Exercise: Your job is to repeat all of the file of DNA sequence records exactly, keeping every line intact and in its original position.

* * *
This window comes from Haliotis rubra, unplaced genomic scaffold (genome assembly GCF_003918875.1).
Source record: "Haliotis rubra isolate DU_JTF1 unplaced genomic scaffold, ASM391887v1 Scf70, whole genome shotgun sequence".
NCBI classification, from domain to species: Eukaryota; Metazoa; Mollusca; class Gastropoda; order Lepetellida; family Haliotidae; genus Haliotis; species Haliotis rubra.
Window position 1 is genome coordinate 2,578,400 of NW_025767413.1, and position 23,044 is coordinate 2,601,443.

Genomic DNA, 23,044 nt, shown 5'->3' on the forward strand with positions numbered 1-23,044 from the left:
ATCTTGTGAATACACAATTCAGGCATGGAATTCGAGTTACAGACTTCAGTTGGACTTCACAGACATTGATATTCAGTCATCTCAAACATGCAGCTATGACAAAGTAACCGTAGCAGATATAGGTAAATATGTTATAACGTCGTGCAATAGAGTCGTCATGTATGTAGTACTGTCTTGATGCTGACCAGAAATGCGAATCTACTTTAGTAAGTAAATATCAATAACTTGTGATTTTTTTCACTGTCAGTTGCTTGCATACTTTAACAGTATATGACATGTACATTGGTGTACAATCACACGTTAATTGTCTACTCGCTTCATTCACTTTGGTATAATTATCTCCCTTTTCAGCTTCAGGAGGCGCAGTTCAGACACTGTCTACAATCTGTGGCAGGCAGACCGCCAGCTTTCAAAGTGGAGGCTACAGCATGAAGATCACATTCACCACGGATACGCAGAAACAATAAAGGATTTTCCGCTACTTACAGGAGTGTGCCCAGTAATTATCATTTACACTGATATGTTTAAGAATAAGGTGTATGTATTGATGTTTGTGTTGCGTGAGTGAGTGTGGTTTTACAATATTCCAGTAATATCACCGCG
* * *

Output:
This window comes from Haliotis rubra, unplaced genomic scaffold (genome assembly GCF_003918875.1).
Source record: "Haliotis rubra isolate DU_JTF1 unplaced genomic scaffold, ASM391887v1 Scf70, whole genome shotgun sequence".
NCBI classification, from domain to species: Eukaryota; Metazoa; Mollusca; class Gastropoda; order Lepetellida; family Haliotidae; genus Haliotis; species Haliotis rubra.
Window position 1 is genome coordinate 2,578,400 of NW_025767413.1, and position 23,044 is coordinate 2,601,443.

Genomic DNA, 23,044 nt, shown 5'->3' on the forward strand with positions numbered 1-23,044 from the left:
ATCTTGTGAATACACAATTCAGGCATGGAATTCGAGTTACAGACTTCAGTTGGACTTCACAGACATTGATATTCAGTCATCTCAAACATGCAGCTATGACAAAGTAACCGTAGCAGATATAGGTAAATATGTTATAACGTCGTGCAATAGAGTCGTCATGTATGTAGTACTGTCTTGATGCTGACCAGAAATGCGAATCTACTTTAGTAAGTAAATATCAATAACTTGTGATTTTTTTCACTGTCAGTTGCTTGCATACTTTAACAGTATATGACATGTACATTGGTGTACAATCACACGTTAATTGTCTACTCGCTTCATTCACTTTGGTATAATTATCTCCCTTTTCAGCTTCAGGAGGCGCAGTTCAGACACTGTCTACAATCTGTGGCAGGCAGACCGCCAGCTTTCAAAGTGGAGGCTACAGCATGAAGATCACATTCACCACGGATACGCAGAAACAATAAAGGATTTTCCGCTACTTACAGGAGTGTGCCCAGTAATTATCATTTACACTGATATGTTTAAGAATAAGGTGTATGTATTGATGTTTGTGTTGCGTGAGTGAGTGTGGTTTTACAATATTCCAGTAATATCACCGCG